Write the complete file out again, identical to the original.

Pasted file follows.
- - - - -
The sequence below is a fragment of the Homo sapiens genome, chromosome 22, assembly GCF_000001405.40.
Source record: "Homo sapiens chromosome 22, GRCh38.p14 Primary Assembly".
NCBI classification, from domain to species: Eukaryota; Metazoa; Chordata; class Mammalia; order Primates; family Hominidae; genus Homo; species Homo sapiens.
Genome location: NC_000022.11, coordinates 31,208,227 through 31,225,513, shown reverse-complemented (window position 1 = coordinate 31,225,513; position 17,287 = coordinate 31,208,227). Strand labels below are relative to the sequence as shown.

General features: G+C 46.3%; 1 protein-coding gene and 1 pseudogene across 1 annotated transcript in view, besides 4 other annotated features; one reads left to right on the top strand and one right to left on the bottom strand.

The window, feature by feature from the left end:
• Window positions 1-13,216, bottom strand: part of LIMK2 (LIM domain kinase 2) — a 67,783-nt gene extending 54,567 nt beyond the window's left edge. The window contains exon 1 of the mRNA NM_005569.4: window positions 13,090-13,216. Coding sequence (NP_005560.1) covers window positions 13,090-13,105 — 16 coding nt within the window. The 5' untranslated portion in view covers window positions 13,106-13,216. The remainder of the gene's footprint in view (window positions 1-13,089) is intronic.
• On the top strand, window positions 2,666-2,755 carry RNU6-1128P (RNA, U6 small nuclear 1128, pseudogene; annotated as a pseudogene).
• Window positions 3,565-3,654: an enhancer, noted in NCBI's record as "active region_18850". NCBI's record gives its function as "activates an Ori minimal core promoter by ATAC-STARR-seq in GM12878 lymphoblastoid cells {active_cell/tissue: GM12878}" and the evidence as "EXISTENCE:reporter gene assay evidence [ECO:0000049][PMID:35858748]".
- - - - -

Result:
The sequence below is a fragment of the Homo sapiens genome, chromosome 22, assembly GCF_000001405.40.
Source record: "Homo sapiens chromosome 22, GRCh38.p14 Primary Assembly".
NCBI classification, from domain to species: Eukaryota; Metazoa; Chordata; class Mammalia; order Primates; family Hominidae; genus Homo; species Homo sapiens.
Genome location: NC_000022.11, coordinates 31,208,227 through 31,225,513, shown reverse-complemented (window position 1 = coordinate 31,225,513; position 17,287 = coordinate 31,208,227). Strand labels below are relative to the sequence as shown.

General features: G+C 46.3%; 1 protein-coding gene and 1 pseudogene across 1 annotated transcript in view, besides 4 other annotated features; one reads left to right on the top strand and one right to left on the bottom strand.

The window, feature by feature from the left end:
• Window positions 1-13,216, bottom strand: part of LIMK2 (LIM domain kinase 2) — a 67,783-nt gene extending 54,567 nt beyond the window's left edge. The window contains exon 1 of the mRNA NM_005569.4: window positions 13,090-13,216. Coding sequence (NP_005560.1) covers window positions 13,090-13,105 — 16 coding nt within the window. The 5' untranslated portion in view covers window positions 13,106-13,216. The remainder of the gene's footprint in view (window positions 1-13,089) is intronic.
• On the top strand, window positions 2,666-2,755 carry RNU6-1128P (RNA, U6 small nuclear 1128, pseudogene; annotated as a pseudogene).
• Window positions 3,565-3,654: an enhancer, noted in NCBI's record as "active region_18850". NCBI's record gives its function as "activates an Ori minimal core promoter by ATAC-STARR-seq in GM12878 lymphoblastoid cells {active_cell/tissue: GM12878}" and the evidence as "EXISTENCE:reporter gene assay evidence [ECO:0000049][PMID:35858748]".